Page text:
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Thailand has its first woman prime minister. She's a 44-year-old businesswoman who has never held elective office. She does have a family connection to politics: her brother was prime minister until he was ousted in a military coup five years ago. NPR's Anthony Kuhn reports from Bangkok.

ANTHONY KUHN: With careful coaching, Yingluck Shinawatra has avoided making any gaffes. She's come across as a plainspoken populist, not as a policy wonk or an establishment insider. She earned a master's degree from Kentucky State University and has since been president of the country's largest mobile phone operator. She told reporters that she would first work to deliver on her Puea Thai party's campaign pledges.

Ms. YINGLUCK SHINAWATRA (Prime Minister-Elect, Thailand): The first thing that I want to do is, of course, I have to do whatever Puea Thai promise on the campaigns. And the first thing that we, of course, we have to help people on the economics problems. That's our first priority.

KUHN: Her policies are similar to those of her brother, Thaksin Shinawatra, who was prime minister from 2001 to 2006. Yingluck has promised tablet computers for school children, subsidized rice prices for farmers and high-speed rail for travelers.

Dr. Benjarong Suwankiri is a senior economist at Thailand's TMB Bank. He says that Yingluck and her party have a limited window of opportunity before they have to cut back on their spending.

Mr. BENJARONG SUWANKIRI (Senior Economist, TMB Bank): The economic policies offered by the Puea Thai Party focused a lot on short-run stimulus, something that Thailand doesn't really need right now, because the economy has already moved out of the recession and right now the economy is stabilizing with inflation edging up.

KUHN: Despite allegations of corruption, Yingluck's brother Thaksin is one of Thailand's most electorally successful politicians ever.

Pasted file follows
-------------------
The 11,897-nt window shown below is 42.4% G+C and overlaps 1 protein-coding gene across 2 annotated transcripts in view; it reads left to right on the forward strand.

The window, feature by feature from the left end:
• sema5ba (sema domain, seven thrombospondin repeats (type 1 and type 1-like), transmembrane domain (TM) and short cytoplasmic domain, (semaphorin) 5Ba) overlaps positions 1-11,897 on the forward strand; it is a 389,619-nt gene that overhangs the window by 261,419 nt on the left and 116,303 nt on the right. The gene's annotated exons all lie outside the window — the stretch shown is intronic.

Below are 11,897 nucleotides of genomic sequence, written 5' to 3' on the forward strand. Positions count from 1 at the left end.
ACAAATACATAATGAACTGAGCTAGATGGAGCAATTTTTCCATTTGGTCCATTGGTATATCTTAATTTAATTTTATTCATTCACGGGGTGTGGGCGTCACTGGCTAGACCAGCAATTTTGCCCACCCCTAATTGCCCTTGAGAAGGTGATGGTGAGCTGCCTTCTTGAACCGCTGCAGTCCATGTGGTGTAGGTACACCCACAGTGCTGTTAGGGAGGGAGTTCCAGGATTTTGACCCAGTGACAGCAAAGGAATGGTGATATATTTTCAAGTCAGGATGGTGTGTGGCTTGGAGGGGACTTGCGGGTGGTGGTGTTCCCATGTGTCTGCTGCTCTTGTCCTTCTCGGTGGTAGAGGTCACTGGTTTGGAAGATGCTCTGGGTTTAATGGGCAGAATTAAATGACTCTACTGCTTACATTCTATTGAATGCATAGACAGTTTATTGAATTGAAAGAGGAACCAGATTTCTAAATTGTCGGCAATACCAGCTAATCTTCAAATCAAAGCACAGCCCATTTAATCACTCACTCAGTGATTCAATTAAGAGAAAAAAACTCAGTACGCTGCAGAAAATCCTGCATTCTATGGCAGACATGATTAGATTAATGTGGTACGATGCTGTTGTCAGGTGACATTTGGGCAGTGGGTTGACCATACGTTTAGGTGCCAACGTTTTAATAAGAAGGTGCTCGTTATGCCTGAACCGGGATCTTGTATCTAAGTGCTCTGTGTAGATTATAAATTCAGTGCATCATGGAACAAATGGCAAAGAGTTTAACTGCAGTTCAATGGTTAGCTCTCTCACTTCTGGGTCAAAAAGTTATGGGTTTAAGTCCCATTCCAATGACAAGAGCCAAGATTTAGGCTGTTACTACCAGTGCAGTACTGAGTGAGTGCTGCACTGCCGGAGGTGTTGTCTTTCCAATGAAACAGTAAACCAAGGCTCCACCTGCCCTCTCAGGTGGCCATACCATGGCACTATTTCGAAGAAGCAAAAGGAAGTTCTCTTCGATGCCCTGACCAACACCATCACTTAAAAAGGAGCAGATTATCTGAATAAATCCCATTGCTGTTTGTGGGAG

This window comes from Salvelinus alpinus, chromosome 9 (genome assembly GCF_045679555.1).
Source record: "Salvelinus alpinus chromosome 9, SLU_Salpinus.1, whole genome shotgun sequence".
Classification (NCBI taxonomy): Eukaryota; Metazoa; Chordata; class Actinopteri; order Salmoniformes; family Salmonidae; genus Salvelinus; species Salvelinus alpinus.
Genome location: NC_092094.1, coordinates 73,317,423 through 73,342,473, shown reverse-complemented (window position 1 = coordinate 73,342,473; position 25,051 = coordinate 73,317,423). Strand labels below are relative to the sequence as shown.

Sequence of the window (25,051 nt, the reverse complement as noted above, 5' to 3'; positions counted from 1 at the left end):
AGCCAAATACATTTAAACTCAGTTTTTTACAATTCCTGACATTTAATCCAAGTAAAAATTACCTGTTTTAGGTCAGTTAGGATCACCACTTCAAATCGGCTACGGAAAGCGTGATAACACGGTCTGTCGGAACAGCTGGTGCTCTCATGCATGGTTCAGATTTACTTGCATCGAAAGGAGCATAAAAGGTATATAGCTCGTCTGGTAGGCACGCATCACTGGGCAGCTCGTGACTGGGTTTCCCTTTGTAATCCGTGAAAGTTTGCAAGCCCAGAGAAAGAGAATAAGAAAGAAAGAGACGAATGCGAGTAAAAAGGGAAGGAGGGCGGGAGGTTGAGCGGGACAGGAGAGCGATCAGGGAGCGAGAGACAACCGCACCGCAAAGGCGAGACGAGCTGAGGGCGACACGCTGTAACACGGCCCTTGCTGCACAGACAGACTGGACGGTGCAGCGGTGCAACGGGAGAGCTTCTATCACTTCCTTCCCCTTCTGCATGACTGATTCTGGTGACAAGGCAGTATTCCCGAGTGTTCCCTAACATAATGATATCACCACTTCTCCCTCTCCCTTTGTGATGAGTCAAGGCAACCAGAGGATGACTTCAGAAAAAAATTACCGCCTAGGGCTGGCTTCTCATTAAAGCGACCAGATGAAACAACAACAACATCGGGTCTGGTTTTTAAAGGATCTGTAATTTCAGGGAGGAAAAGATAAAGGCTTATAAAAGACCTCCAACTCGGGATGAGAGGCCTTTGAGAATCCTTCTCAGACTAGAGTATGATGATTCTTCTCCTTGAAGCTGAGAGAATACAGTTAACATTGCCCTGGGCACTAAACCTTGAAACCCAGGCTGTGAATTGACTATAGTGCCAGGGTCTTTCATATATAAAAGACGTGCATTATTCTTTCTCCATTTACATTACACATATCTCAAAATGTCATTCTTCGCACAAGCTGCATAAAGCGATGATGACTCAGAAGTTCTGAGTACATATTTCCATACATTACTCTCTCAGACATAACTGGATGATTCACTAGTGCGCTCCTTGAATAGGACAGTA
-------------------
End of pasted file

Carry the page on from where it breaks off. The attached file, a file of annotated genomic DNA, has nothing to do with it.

Professor Andrew Walker is a Thailand expert at the Australian National University in Canberra. He says that the Thai military is less likely to stage a coup this time, not just because the electorate has spoken clearly, but because the last coup only helped to strengthen Thaksin and his supporters.

Professor ANDREW WALKER (Australian National University): I think the military will realize that to attempt to subvert this electoral result yet again would be, in a sense, trying stop the course of recent Thai political history, and that course has certainly been very much in favor of Thaksin and his political allies.

KUHN: Walker says Yingluck will have to be especially careful about granting amnesty to her brother, as this could prompt a dangerous backlash from the military and political establishment.

Motorcycle taxi driver Virachai Poodphroa is waiting for a fare, not far from where Red Shirt protesters torched glitzy department stores last year in violence that left more than 90 people dead. He says he worries that Thailand's bureaucrats and generals will not accept having a female prime minister.

Mr. VIRACHAI POODPHROA (Motorcycle Taxi Driver): (Foreign language spoken)

KUHN: If it was up to me, I'd just accept the opinion of the majority, he comments. We'll just have to see if those in power are men enough to do that.

Thailand has weathered 18 coups since the end of its absolute monarchy in 1932. This is one of the clearest electoral outcomes ever, and Thailand's stability now rests on whether all sides can just let it stand.

Anthony Kuhn, NPR News, Bangkok.

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